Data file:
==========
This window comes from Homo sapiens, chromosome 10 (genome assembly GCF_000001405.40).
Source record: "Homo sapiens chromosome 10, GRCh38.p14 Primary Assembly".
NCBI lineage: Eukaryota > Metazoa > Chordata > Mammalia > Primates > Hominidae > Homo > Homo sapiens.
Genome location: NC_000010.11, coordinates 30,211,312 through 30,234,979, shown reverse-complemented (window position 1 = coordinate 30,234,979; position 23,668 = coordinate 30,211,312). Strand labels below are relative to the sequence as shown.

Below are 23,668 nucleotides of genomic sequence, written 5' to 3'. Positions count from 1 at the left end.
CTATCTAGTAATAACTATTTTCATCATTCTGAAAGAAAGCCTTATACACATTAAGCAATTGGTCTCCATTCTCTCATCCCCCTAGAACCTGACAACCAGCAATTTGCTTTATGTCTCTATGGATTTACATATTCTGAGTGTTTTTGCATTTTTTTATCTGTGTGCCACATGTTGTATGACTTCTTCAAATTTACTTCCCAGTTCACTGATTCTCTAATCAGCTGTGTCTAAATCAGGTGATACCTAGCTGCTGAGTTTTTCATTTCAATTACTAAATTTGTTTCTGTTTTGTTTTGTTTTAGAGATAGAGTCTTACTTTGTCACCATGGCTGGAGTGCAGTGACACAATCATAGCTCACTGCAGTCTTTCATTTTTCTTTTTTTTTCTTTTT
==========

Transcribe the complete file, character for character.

This window comes from Homo sapiens, chromosome 10 (genome assembly GCF_000001405.40).
Source record: "Homo sapiens chromosome 10, GRCh38.p14 Primary Assembly".
NCBI lineage: Eukaryota > Metazoa > Chordata > Mammalia > Primates > Hominidae > Homo > Homo sapiens.
Genome location: NC_000010.11, coordinates 30,211,312 through 30,234,979, shown reverse-complemented (window position 1 = coordinate 30,234,979; position 23,668 = coordinate 30,211,312). Strand labels below are relative to the sequence as shown.

Below are 23,668 nucleotides of genomic sequence, written 5' to 3'. Positions count from 1 at the left end.
CTATCTAGTAATAACTATTTTCATCATTCTGAAAGAAAGCCTTATACACATTAAGCAATTGGTCTCCATTCTCTCATCCCCCTAGAACCTGACAACCAGCAATTTGCTTTATGTCTCTATGGATTTACATATTCTGAGTGTTTTTGCATTTTTTTATCTGTGTGCCACATGTTGTATGACTTCTTCAAATTTACTTCCCAGTTCACTGATTCTCTAATCAGCTGTGTCTAAATCAGGTGATACCTAGCTGCTGAGTTTTTCATTTCAATTACTAAATTTGTTTCTGTTTTGTTTTGTTTTAGAGATAGAGTCTTACTTTGTCACCATGGCTGGAGTGCAGTGACACAATCATAGCTCACTGCAGTCTTTCATTTTTCTTTTTTTTTCTTTTT